In financial accounting, the depreciation mechanism typically spreads the cost of a long-lived asset over its entire service life. Assets which have a shorter life, such as computers, may be depreciated over a very short period. In most countries, tax accounting for depreciation is subject to rules dictated by the tax authorities and will typically be different from those used in financial accounting.
An example might help. Nowadays, a personal computer will be obsolete and be replaced after about three years. Financial accounting would dictate that the computer be depreciated over a 3-year period. However, the tax authorities may define a personal computer as office equipment and stipulate that it be depreciated over a 10-year period. If the computer was originally purchased for 900, the financial accountant would want to write off 300 per year against profits*, whereas the tax authorities may stipulate that only 90 may be written off against profits each year. Obviously the financial accounting approach would result in lower taxes in the first three years but the tax authorities would find this unacceptable.
Conversely. a company may purchase a piece of equipment which has a life-span of 30 years and financial accounting would dictate that it be depreciated over a 30-year period. However, the tax authorities may allow the equipment to be depreciated over a 10-year period and prudent tax accounting would suggest that a 10-year depreciation period be used to avail of the tax benefits as early as possible.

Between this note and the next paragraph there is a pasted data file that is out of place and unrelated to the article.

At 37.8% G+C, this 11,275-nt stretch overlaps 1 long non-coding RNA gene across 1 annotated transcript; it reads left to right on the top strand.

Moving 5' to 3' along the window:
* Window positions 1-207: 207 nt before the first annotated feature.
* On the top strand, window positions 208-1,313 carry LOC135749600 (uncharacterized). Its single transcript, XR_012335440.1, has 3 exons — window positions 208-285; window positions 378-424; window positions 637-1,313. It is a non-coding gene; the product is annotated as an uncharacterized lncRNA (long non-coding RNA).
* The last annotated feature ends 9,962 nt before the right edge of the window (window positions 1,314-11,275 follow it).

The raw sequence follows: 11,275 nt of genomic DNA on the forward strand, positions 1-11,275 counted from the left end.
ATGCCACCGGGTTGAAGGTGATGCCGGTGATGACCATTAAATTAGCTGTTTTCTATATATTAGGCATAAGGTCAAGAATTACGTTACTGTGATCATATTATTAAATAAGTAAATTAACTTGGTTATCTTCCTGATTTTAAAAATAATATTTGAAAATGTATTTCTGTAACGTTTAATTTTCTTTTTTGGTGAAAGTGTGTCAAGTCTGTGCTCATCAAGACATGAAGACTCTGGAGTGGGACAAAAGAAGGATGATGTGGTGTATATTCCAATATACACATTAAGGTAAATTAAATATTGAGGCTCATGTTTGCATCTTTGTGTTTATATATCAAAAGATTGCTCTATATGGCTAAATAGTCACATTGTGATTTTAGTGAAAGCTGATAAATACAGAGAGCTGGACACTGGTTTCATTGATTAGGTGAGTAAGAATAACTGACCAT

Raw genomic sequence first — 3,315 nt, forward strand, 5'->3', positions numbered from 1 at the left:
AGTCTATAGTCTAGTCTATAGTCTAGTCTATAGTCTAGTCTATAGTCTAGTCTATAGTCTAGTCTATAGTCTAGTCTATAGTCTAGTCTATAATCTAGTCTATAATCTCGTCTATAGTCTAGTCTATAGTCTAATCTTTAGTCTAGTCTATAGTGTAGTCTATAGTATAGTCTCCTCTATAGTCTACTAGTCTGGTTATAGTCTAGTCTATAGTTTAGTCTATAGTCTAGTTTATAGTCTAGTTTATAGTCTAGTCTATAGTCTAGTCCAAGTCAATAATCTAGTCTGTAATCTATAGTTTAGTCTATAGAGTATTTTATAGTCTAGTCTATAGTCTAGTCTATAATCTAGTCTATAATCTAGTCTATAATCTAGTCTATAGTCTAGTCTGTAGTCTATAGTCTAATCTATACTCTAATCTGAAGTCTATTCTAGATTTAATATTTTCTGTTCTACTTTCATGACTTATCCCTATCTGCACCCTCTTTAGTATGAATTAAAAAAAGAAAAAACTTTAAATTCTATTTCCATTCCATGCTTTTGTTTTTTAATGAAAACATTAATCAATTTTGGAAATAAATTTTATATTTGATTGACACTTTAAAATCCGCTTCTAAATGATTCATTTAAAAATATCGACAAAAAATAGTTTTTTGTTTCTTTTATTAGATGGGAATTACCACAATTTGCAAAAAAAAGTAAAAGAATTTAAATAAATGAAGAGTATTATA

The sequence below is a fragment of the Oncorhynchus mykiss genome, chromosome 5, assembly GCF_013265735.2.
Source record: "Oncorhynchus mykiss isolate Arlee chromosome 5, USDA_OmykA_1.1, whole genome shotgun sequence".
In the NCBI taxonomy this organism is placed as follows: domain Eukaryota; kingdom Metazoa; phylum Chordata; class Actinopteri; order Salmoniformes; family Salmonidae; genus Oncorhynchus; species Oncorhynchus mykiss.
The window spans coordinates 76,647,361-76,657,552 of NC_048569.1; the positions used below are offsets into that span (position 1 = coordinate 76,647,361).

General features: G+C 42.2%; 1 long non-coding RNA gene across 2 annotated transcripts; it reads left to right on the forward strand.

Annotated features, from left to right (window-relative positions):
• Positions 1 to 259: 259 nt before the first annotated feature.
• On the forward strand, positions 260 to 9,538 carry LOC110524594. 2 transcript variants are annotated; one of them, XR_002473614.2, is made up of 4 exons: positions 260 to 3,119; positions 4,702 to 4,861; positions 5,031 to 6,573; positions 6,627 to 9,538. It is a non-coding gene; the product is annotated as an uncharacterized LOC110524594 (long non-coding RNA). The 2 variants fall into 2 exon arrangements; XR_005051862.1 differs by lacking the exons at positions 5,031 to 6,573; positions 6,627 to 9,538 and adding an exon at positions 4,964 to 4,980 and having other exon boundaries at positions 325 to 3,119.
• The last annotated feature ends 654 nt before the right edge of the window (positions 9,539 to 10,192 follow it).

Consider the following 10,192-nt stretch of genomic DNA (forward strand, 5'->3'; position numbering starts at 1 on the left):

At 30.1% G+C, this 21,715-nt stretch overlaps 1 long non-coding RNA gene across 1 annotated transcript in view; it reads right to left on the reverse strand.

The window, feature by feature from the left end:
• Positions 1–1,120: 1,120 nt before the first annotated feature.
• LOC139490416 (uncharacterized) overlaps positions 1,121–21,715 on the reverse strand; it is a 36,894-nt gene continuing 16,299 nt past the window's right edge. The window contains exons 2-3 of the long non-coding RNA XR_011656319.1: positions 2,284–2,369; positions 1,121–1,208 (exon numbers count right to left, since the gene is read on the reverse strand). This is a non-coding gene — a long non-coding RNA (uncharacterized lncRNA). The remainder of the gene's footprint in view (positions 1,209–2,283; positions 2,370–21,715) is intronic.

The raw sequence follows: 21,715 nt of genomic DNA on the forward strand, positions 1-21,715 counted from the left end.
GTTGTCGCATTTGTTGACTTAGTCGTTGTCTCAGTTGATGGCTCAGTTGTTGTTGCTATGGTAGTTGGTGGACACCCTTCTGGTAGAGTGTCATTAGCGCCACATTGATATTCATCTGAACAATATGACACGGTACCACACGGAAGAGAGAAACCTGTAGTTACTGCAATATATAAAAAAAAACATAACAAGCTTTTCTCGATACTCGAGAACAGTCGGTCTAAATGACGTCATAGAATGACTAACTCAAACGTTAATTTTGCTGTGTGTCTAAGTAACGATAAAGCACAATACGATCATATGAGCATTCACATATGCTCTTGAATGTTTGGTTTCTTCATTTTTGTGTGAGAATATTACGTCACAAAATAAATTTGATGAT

It can be seen from this that accounting can serve different, and sometimes conflicting, purposes. Large companies have the luxury of being able to run parallel accounting systems for financial accounting, cost accounting, and tax accounting. However, for smaller businesses, this is not practical and compromises must be made. In general, small businesses tend to use the depreciation methods specified by the tax authorities.
In dealing with the issues mentioned above, as well as other aspects of corporation taxation, most businesses call on a corporation tax expert for help. The rules of corporation tax accounting are much more complicated than those of financial accounting. If you fail to take full advantage of these rules, you pay more corporation taxes than necessary. Or, if you do not follow the rules, you could pay a sizable penalty.
Nonprofit organizations do not pay corporation taxes unless they also engage in profit-making activities. However, many of them must file financial statements with state agencies. In general, these financial statements are prepared in accordance with the financial accounting rules described in this overview, but the details vary according to the requirements of the individual agencies.
* Straight-line method used for simplicity